Climate change and coastal birds
Version of Record online: 23 SEP 2004
Volume 146, Issue Supplement s1, page 1, September 2004
How to Cite
Rehfisch, M. M., Feare, C. J., Jones, N. V. and Spray, C. (2004), Climate change and coastal birds. Ibis, 146: 1. doi: 10.1111/j.1474-919X.2004.00319.x
- Issue online: 23 SEP 2004
- Version of Record online: 23 SEP 2004
The United Kingdom, with its extensive coastline, low-lying land and internationally important waterbird populations, is likely to be much affected by climate change generally and by rising sea-levels in particular. Already climate change has been linked with earlier breeding (Crick & Sparks 1999) and changing breeding distributions of the UK's birds (Thomas & Lennon 1999). The distributions of some of the UK's internationally important overwintering populations of waterbirds are also changing as a result of warmer winters (Austin et al. 2000, Austin & Rehfisch, in press). If the current Intergovernmental Panel on Climate Change predictions regarding climate change are correct, coastal birds throughout the world are likely to be considerably affected; this concern led to the 2002 British Ornithologists’ Union Annual Conference on ‘Coastal Birds and Climate Change’ held in Hull, UK.
The Conference was based around a series of themes that included the history of climate change and sea-level rise, the socio-economic factors that may mitigate climate change, predicted changes in coastal geomorphology and in the plant and invertebrate resources that coastal birds depend on, the observed and predicted effects of climate change on birds, and the possible mitigation of any adverse effects within present legal frameworks. Within their areas of particular expertise, the invited speakers reviewed the factors that are likely to change with climate change and how these factors would affect coastal birds. Bringing such information together should help make it possible to develop scenarios of the likely effect of climate change on birds, even though there remain many uncertainties. The research priorities identified as a result of the Conference include work into trying to lessen these uncertainties.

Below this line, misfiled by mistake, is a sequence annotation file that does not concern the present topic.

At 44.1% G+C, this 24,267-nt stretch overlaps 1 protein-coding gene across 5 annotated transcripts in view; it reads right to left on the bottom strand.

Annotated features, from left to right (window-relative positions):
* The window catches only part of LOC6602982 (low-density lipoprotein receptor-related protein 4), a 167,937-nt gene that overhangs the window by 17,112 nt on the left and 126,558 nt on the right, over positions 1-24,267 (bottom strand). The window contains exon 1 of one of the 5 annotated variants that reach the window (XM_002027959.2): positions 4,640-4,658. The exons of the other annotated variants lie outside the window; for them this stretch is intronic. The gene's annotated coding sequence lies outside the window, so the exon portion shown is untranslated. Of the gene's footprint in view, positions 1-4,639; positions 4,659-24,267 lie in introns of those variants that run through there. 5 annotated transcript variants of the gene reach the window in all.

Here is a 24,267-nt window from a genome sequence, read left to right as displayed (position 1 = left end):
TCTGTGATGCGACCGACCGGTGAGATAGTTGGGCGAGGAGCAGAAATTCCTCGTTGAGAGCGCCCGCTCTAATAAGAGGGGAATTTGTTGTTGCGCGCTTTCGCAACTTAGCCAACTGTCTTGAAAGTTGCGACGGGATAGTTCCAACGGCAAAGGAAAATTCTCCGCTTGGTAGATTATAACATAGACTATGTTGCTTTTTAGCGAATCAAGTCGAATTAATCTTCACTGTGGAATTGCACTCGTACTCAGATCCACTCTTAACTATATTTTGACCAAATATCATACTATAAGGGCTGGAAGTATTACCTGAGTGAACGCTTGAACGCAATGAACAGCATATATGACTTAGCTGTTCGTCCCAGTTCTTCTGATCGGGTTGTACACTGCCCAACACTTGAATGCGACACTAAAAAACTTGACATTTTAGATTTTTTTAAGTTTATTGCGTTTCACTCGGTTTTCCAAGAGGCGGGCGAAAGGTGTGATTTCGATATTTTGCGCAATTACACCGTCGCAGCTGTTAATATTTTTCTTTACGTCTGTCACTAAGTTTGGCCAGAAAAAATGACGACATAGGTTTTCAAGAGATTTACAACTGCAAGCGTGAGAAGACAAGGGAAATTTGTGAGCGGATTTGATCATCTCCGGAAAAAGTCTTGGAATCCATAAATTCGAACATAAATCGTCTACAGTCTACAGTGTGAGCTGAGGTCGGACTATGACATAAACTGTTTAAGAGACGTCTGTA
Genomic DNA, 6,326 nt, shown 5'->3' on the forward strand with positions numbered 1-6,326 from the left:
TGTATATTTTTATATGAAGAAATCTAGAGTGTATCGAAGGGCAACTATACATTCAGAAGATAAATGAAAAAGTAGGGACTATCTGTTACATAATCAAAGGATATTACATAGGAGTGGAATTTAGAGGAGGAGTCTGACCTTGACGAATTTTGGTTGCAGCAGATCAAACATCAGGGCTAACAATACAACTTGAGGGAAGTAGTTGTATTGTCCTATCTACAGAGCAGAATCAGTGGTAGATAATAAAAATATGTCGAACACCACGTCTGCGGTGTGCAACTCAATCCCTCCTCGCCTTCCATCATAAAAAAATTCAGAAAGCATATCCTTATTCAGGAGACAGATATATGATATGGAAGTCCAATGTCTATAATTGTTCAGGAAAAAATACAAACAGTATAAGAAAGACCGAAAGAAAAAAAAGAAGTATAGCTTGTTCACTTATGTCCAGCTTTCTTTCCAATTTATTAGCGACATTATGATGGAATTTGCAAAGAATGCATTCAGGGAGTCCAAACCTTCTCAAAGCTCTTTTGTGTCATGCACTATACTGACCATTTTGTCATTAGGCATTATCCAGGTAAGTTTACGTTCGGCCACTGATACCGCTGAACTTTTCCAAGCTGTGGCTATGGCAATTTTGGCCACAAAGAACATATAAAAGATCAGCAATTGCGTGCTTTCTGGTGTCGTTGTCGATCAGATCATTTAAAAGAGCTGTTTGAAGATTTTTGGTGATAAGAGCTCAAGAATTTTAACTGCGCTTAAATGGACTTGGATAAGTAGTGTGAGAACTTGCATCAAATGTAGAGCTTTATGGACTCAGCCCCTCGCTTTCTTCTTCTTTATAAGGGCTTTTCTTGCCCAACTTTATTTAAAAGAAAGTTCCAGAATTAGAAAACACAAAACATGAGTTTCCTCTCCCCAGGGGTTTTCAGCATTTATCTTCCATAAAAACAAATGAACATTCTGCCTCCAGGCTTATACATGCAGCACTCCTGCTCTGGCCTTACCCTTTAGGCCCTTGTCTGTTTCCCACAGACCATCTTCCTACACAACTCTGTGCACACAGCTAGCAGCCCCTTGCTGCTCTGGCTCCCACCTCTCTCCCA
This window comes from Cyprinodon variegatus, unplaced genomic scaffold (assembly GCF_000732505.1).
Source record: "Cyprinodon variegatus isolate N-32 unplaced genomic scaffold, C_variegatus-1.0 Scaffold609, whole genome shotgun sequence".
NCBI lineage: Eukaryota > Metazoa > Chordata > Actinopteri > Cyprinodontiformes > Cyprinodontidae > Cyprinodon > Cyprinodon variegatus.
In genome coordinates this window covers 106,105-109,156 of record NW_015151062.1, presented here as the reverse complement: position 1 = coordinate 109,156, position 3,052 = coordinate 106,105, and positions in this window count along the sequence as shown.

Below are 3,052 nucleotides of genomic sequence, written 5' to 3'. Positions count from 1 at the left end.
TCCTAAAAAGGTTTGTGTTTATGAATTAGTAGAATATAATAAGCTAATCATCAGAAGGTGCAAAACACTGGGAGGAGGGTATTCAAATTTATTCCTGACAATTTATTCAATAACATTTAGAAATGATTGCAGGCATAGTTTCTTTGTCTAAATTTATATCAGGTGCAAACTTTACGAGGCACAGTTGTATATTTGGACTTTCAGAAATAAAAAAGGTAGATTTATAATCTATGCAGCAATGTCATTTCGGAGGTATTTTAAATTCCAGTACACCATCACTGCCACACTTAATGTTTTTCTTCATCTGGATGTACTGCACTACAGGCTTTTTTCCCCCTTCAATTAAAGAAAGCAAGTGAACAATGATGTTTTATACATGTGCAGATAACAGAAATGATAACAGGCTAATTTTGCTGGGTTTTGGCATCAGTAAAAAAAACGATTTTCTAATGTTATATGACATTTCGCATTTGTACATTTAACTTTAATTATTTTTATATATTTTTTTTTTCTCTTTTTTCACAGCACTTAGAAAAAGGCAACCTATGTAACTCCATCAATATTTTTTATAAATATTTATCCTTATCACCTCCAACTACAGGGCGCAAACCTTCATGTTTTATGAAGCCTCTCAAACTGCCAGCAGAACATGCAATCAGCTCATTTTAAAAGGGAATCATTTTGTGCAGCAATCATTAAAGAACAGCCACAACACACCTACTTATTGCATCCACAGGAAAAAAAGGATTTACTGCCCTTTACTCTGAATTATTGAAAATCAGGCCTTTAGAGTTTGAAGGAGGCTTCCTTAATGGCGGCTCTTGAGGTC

The Conference Proceedings are timely in the context of the increasing importance of climate change on the ecological, conservation and political agendas (Parmesan & Yohe 2003, Root et al. 2003, King 2004). Recent reports have made them particularly relevant. Since the initial idea for the Conference, it has been shown that most of the internationally important species of wader that overwinter along the coasts of Britain are in recent decline (Rehfisch et al. 2003) and that worldwide 48% of wader species with known trends are declining (IWSG 2003). Although localized changes in habitat quality and quantity, together with increases in disturbance, may be related to these declines, there is also evidence from Britain that climate change may be a contributory factor (Austin & Rehfisch, in press).
We would like to thank Steve Dudley, Gwen Bonham, Iain Bishop and Hull University staff for helping to ensure that the Conference ran smoothly, Tim Appleton, Fred Cooke, Rob Fuller, Jeremy Greenwood and Mike Pienkowski for ably chairing the sessions, and the authors and reviewers of the papers that make up these Proceedings. The Estuarine and Coastal Sciences Association and the Marine Biological Association of the UK helped sponsor the Conference. Finally, very special thanks to Northumbrian Water Limited for funding the production of these Proceedings, and to Andy Gosler for taking the papers through the final editing stages. Thank you to Simon Gillings for supplying the title page artwork.
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